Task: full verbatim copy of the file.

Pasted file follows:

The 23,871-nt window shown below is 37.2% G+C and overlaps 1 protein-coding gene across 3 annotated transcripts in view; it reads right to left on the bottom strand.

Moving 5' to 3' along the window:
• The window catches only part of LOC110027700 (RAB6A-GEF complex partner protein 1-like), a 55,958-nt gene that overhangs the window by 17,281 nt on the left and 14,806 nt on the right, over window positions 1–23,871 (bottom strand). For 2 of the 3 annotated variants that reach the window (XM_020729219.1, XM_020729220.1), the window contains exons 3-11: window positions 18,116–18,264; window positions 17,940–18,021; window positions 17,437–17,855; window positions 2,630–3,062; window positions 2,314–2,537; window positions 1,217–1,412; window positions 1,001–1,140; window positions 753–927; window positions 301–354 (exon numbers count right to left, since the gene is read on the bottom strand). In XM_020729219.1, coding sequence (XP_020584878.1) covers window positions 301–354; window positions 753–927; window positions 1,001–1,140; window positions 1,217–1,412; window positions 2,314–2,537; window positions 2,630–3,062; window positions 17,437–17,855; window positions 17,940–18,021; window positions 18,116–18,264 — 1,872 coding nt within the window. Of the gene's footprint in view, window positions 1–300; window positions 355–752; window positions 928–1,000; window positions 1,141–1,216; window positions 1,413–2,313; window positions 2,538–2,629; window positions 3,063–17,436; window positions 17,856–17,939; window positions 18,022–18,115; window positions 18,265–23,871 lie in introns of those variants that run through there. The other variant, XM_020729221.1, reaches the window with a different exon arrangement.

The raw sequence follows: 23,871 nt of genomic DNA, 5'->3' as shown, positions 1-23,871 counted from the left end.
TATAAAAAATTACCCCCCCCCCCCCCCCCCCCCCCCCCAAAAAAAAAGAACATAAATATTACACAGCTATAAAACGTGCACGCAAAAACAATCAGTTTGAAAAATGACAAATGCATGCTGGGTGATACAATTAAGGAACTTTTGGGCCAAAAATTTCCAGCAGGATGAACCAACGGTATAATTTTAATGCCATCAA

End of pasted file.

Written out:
The 23,871-nt window shown below is 37.2% G+C and overlaps 1 protein-coding gene across 3 annotated transcripts in view; it reads right to left on the bottom strand.

Moving 5' to 3' along the window:
• The window catches only part of LOC110027700 (RAB6A-GEF complex partner protein 1-like), a 55,958-nt gene that overhangs the window by 17,281 nt on the left and 14,806 nt on the right, over window positions 1–23,871 (bottom strand). For 2 of the 3 annotated variants that reach the window (XM_020729219.1, XM_020729220.1), the window contains exons 3-11: window positions 18,116–18,264; window positions 17,940–18,021; window positions 17,437–17,855; window positions 2,630–3,062; window positions 2,314–2,537; window positions 1,217–1,412; window positions 1,001–1,140; window positions 753–927; window positions 301–354 (exon numbers count right to left, since the gene is read on the bottom strand). In XM_020729219.1, coding sequence (XP_020584878.1) covers window positions 301–354; window positions 753–927; window positions 1,001–1,140; window positions 1,217–1,412; window positions 2,314–2,537; window positions 2,630–3,062; window positions 17,437–17,855; window positions 17,940–18,021; window positions 18,116–18,264 — 1,872 coding nt within the window. Of the gene's footprint in view, window positions 1–300; window positions 355–752; window positions 928–1,000; window positions 1,141–1,216; window positions 1,413–2,313; window positions 2,538–2,629; window positions 3,063–17,436; window positions 17,856–17,939; window positions 18,022–18,115; window positions 18,265–23,871 lie in introns of those variants that run through there. The other variant, XM_020729221.1, reaches the window with a different exon arrangement.

The raw sequence follows: 23,871 nt of genomic DNA, 5'->3' as shown, positions 1-23,871 counted from the left end.
TATAAAAAATTACCCCCCCCCCCCCCCCCCCCCCCCCCAAAAAAAAAGAACATAAATATTACACAGCTATAAAACGTGCACGCAAAAACAATCAGTTTGAAAAATGACAAATGCATGCTGGGTGATACAATTAAGGAACTTTTGGGCCAAAAATTTCCAGCAGGATGAACCAACGGTATAATTTTAATGCCATCAA